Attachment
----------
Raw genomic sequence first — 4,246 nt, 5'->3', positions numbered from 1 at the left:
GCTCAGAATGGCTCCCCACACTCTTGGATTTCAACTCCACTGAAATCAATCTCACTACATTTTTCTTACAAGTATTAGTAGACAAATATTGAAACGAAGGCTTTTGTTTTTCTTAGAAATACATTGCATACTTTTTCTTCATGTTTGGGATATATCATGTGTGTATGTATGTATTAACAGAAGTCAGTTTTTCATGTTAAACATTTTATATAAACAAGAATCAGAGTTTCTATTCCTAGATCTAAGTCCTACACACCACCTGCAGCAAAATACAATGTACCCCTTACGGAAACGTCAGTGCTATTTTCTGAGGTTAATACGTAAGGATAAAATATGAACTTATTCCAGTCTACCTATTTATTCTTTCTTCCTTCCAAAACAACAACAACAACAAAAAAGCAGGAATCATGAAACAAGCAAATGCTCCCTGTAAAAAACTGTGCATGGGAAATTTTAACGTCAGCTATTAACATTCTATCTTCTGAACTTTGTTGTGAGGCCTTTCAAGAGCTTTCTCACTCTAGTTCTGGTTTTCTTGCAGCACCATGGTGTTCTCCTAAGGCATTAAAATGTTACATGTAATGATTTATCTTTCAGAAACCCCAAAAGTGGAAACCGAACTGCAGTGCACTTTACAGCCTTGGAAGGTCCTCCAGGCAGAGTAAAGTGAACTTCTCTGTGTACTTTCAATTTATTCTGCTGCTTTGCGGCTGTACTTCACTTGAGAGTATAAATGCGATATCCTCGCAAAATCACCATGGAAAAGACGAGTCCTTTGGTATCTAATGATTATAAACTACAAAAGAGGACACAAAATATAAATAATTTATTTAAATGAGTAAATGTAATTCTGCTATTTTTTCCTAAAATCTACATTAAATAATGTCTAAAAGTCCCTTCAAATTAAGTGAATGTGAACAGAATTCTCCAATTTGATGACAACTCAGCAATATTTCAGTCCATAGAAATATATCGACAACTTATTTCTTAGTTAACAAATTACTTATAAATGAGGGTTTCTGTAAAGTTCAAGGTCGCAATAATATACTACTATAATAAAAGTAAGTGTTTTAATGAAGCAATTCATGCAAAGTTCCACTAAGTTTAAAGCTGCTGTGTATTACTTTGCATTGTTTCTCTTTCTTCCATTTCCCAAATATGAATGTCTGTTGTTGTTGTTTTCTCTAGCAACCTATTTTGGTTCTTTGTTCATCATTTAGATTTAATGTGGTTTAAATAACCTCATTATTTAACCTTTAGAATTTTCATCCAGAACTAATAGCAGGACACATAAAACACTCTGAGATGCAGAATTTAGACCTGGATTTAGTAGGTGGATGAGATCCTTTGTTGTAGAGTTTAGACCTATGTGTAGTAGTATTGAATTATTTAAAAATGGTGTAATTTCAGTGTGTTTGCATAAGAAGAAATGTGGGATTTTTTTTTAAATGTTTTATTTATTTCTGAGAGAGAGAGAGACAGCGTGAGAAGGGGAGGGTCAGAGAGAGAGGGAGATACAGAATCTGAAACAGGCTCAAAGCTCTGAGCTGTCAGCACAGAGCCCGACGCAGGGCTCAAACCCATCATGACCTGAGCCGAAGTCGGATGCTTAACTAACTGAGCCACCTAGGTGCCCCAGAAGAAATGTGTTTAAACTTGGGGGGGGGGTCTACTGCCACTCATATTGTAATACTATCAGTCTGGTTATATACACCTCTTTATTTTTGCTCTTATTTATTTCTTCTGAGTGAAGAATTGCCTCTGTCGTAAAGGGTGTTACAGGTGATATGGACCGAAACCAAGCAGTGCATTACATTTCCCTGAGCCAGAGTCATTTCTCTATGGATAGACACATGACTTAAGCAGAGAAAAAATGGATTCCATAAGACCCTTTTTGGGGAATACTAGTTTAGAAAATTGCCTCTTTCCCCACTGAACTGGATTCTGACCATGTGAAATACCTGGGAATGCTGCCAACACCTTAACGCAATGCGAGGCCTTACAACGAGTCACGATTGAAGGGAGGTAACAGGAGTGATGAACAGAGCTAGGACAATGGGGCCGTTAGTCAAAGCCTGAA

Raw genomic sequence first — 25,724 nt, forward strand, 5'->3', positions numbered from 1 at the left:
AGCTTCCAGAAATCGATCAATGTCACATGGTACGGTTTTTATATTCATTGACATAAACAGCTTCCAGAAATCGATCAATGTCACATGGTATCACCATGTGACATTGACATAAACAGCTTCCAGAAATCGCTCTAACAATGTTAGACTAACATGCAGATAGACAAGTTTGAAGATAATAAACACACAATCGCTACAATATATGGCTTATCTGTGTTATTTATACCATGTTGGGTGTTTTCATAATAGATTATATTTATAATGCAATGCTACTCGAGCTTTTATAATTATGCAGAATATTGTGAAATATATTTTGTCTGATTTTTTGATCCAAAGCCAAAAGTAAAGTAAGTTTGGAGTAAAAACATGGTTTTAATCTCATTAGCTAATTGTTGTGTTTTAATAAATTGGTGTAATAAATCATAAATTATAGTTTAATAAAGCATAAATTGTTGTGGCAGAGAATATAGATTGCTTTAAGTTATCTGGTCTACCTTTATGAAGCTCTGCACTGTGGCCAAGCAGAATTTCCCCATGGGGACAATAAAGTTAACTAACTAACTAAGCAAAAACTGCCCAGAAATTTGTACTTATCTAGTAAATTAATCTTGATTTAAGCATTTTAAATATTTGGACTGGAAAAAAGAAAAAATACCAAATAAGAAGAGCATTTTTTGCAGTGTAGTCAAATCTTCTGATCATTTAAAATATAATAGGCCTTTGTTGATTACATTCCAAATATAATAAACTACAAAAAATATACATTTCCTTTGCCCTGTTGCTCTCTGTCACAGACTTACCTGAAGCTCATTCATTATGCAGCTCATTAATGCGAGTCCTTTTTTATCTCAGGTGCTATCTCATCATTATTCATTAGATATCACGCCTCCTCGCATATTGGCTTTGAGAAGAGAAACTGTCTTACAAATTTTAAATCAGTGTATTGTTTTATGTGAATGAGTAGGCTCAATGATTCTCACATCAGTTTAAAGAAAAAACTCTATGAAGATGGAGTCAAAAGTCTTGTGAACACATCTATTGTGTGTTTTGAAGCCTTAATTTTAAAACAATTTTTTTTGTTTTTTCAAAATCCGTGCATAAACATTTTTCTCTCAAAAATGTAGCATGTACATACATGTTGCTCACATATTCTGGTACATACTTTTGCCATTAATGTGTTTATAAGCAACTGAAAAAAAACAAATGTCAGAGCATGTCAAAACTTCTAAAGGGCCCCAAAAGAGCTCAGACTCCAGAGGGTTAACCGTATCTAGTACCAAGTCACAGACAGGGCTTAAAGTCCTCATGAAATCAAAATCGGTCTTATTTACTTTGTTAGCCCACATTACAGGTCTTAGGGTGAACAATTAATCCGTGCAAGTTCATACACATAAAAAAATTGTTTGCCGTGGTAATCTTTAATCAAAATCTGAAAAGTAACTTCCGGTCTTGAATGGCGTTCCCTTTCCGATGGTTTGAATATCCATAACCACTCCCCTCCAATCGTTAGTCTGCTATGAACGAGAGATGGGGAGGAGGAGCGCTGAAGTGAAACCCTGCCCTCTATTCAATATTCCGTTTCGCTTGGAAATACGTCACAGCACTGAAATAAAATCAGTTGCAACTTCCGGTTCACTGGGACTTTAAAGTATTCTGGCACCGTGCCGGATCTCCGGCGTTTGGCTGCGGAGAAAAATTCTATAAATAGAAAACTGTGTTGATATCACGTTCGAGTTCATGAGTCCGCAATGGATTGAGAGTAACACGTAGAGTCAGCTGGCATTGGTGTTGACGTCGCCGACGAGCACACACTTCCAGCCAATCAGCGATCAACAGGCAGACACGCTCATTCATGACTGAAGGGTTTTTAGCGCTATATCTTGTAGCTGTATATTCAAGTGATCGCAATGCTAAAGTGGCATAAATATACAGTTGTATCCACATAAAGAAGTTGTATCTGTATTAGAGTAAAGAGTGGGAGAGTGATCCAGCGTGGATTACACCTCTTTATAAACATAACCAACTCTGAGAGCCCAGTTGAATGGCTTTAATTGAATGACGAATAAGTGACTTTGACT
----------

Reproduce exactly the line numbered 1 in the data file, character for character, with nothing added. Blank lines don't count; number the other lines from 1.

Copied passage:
Raw genomic sequence first — 4,246 nt, 5'->3', positions numbered from 1 at the left: